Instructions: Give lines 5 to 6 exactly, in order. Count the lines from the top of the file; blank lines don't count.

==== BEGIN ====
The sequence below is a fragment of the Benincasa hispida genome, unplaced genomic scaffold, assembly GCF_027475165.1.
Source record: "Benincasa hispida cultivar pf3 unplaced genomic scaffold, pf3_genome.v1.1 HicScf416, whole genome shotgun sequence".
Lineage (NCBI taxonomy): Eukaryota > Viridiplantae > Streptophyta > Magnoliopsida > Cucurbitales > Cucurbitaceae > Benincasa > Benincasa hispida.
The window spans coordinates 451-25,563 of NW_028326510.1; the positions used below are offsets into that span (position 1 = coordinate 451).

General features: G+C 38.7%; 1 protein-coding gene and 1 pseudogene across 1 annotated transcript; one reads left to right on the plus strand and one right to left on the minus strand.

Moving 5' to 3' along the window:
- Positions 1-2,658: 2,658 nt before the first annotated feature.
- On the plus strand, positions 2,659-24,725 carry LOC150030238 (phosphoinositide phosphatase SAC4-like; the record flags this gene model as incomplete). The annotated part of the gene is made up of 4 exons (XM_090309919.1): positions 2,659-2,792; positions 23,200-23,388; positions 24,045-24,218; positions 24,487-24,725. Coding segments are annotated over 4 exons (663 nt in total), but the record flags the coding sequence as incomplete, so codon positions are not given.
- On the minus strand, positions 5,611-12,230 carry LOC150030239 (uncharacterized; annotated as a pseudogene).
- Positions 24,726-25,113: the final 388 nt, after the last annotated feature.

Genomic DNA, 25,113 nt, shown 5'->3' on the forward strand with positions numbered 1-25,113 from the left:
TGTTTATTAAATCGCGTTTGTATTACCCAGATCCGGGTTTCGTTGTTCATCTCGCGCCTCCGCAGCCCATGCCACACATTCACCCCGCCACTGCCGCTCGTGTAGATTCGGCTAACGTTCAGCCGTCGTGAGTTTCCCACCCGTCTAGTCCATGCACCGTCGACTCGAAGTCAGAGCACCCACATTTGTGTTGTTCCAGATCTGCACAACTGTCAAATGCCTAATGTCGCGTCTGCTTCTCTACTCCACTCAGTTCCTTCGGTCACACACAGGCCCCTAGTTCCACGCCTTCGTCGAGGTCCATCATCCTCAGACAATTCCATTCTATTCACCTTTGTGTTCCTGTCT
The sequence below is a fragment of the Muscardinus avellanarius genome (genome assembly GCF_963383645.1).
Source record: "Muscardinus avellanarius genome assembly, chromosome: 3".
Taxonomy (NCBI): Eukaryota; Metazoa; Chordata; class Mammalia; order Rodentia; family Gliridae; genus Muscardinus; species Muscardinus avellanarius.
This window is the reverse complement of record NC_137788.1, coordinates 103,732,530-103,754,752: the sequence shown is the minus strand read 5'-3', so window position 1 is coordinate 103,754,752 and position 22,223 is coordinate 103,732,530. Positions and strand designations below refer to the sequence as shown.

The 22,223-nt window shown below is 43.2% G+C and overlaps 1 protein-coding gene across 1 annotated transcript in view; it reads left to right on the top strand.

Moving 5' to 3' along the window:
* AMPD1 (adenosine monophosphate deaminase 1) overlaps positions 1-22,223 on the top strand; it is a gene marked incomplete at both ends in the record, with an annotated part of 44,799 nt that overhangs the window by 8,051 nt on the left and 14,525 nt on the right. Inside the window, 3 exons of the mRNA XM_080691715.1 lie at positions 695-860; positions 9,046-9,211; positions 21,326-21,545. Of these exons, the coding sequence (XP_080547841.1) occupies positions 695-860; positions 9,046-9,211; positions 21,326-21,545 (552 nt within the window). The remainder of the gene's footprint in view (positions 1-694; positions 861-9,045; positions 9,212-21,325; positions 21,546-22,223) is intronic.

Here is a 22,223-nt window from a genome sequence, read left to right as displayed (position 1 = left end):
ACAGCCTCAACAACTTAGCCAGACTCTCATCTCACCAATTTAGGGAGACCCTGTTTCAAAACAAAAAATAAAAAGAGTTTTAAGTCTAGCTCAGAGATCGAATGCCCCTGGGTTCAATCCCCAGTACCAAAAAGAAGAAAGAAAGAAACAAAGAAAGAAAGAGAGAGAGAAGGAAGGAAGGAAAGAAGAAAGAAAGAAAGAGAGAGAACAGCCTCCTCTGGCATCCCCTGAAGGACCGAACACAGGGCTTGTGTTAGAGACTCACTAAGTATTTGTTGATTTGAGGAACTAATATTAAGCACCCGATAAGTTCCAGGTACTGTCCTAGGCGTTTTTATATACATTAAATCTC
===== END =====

General features: G+C 38.7%; 1 protein-coding gene and 1 pseudogene across 1 annotated transcript; one reads left to right on the plus strand and one right to left on the minus strand.

Moving 5' to 3' along the window: